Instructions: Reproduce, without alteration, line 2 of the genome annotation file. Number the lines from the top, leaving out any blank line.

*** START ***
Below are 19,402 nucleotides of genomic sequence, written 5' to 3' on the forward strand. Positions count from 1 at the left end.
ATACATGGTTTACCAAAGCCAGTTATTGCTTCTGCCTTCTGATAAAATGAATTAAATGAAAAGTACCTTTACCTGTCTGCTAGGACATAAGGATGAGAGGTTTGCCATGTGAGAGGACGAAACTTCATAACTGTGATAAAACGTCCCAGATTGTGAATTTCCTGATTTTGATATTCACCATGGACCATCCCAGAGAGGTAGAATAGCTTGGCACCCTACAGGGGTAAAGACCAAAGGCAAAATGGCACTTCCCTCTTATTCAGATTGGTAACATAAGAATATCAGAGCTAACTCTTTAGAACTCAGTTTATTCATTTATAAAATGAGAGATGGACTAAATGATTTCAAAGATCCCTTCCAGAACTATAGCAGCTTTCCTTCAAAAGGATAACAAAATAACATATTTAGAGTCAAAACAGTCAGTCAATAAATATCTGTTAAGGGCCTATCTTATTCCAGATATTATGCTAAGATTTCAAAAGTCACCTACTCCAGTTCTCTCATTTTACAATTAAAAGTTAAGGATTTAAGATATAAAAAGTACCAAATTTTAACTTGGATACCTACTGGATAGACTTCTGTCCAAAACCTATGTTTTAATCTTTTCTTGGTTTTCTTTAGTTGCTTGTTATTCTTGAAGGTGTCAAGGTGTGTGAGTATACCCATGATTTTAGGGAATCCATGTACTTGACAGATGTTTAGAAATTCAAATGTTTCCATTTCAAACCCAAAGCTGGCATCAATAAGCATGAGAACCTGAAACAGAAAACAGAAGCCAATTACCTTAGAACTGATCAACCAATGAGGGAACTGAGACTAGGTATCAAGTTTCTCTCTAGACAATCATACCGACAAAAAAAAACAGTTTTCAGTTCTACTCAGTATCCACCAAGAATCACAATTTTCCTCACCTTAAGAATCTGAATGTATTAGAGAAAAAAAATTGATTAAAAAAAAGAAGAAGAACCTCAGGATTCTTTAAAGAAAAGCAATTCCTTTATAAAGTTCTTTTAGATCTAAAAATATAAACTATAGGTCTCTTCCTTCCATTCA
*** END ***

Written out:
ATACATGGTTTACCAAAGCCAGTTATTGCTTCTGCCTTCTGATAAAATGAATTAAATGAAAAGTACCTTTACCTGTCTGCTAGGACATAAGGATGAGAGGTTTGCCATGTGAGAGGACGAAACTTCATAACTGTGATAAAACGTCCCAGATTGTGAATTTCCTGATTTTGATATTCACCATGGACCATCCCAGAGAGGTAGAATAGCTTGGCACCCTACAGGGGTAAAGACCAAAGGCAAAATGGCACTTCCCTCTTATTCAGATTGGTAACATAAGAATATCAGAGCTAACTCTTTAGAACTCAGTTTATTCATTTATAAAATGAGAGATGGACTAAATGATTTCAAAGATCCCTTCCAGAACTATAGCAGCTTTCCTTCAAAAGGATAACAAAATAACATATTTAGAGTCAAAACAGTCAGTCAATAAATATCTGTTAAGGGCCTATCTTATTCCAGATATTATGCTAAGATTTCAAAAGTCACCTACTCCAGTTCTCTCATTTTACAATTAAAAGTTAAGGATTTAAGATATAAAAAGTACCAAATTTTAACTTGGATACCTACTGGATAGACTTCTGTCCAAAACCTATGTTTTAATCTTTTCTTGGTTTTCTTTAGTTGCTTGTTATTCTTGAAGGTGTCAAGGTGTGTGAGTATACCCATGATTTTAGGGAATCCATGTACTTGACAGATGTTTAGAAATTCAAATGTTTCCATTTCAAACCCAAAGCTGGCATCAATAAGCATGAGAACCTGAAACAGAAAACAGAAGCCAATTACCTTAGAACTGATCAACCAATGAGGGAACTGAGACTAGGTATCAAGTTTCTCTCTAGACAATCATACCGACAAAAAAAAACAGTTTTCAGTTCTACTCAGTATCCACCAAGAATCACAATTTTCCTCACCTTAAGAATCTGAATGTATTAGAGAAAAAAAATTGATTAAAAAAAAGAAGAAGAACCTCAGGATTCTTTAAAGAAAAGCAATTCCTTTATAAAGTTCTTTTAGATCTAAAAATATAAACTATAGGTCTCTTCCTTCCATTCA